- How cloudy is the water?
- Your target species
As you go deeper, lighter colors lose their visibility while darker colors become more distinguishable. Water absorbs the sharpness of bright colors in what is called the scatter effect.
Fish have an evolutionary advantage with vision underwater and can see better than us the deeper we go. The darker colors become more metallic and vibrant to the fish the lower we drop, so they will just as easily attract your target species.
These variances are why flasher rigs will sometimes use contrasting coloring or paired colors to have an advantage in all scenarios.
If you do shallow water casting, you need not worry about these differences as what you see is not much different from what the fish see.
If the hook is too small, it will not snare the fish after the bite, and if it is too large, the fish won’t be able to bite in the first place.
Depending on the type of fish, expert anglers usually carry two close sizes so that if one is not working, they can switch to the other. This doesn’t take away the importance of determining the right hook size before you set out.
Type of Fish
Thin lines, hooks, and lures may work for small fish like the bluegill or perch but will not hold up against bigger fish. Once in a while, you attract more than the intended baitfish.
You should examine the composition of the Sabiki rig before you commit. Materials like high carbon steel for the hooks and fluorocarbon filament for the mainline and the branches are sufficient to put your mind at ease. They have both been enhanced to be tough enough for the water and to resist wear and tear.
Consider the test of both the mainline and the branch against the kind of fish you are targeting and the number of hooks on the Sabiki.
The larger the fish and the more the hooks, the stronger the line needs to be. The tensile strength is often indicated on the package as the test.
Sabiki Rigs You May Want To Sample
Why the Hayabusa Mix Flasher Sabiki Hot Hook Stands out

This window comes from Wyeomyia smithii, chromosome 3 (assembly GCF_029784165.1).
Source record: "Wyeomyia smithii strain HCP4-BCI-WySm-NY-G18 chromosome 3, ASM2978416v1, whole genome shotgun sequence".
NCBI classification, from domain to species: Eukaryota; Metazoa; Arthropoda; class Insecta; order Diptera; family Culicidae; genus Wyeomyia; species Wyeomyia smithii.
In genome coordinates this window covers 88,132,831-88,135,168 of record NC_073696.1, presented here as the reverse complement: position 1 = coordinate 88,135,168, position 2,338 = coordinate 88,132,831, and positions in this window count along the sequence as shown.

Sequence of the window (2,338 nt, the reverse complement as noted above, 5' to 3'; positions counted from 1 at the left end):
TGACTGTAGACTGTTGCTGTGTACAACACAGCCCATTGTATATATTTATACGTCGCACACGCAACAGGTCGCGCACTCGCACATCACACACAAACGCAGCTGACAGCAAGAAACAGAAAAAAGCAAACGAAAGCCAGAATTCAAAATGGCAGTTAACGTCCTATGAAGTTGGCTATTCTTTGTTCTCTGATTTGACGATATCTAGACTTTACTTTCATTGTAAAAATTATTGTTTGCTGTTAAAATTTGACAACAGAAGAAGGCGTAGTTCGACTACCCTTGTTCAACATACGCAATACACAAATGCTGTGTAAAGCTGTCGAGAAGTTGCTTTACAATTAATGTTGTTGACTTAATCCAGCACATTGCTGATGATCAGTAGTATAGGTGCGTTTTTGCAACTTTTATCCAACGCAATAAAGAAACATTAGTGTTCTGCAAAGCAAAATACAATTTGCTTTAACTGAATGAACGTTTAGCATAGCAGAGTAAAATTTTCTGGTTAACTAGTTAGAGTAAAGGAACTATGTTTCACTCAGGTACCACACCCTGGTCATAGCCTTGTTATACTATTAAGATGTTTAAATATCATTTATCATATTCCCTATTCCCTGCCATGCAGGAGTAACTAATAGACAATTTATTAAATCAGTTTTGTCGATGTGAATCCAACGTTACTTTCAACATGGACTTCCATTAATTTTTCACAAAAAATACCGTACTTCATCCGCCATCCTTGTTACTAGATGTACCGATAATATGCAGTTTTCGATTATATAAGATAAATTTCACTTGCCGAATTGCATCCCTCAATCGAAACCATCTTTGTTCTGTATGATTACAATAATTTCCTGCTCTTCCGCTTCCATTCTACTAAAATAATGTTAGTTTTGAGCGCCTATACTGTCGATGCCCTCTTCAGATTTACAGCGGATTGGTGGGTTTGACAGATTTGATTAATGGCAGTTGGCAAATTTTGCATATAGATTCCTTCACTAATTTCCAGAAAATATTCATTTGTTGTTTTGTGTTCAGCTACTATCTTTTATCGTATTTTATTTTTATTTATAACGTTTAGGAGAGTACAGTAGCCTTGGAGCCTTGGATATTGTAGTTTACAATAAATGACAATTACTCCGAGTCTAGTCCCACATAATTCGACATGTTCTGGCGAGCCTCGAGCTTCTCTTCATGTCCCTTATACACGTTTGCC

This Sabiki rig has been hailed by many experienced bait fishermen to be one of the best gems ever to be dispatched from the Hayabusa kitchen. It enables you to catch live minnows as it ensures you have ample opportunity to keep them alive for their intended purpose. There are various reasons for this consensus.
Reputation of the Manufacturer
Hayabusa is one of the most lauded brand names in terms of fishhook making. They have perfected the art over many years of innovation and the quest to stay relevant to current needs. Their products are working, and they have earned their loyalty.
Modern technology has been employed in ancient knowledge to produce some of the finest hooks that are easy to use but are tough against extreme conditions. Carbonated steel can withstand any punishment the water will throw at it, so the hooks will hold. The monofilament line used as the mainline and branches is fluorocarbon-based, making it not only tough but strong enough to carry the weight of the fish over and over without letting up.
Opportunities for Variation
You can catch fish without bait on the hooks, but it is more effective to put decent baits on them. The shiny metal pieces that are constant in most Sabiki rigs are sufficient to trigger a bite from a baitfish.
They go a step further and introduce enhancements for these lures in various forms such as flashy colored flies, wings laced with fish oil, synthetic fish skin, and even actual fish skin.
This makes the baitfish go wild, but Hayabusa had already anticipated this, and the rigs have different variations of multiple hooks to reel in as many as you possibly can. This is the ultimate baitfish machine.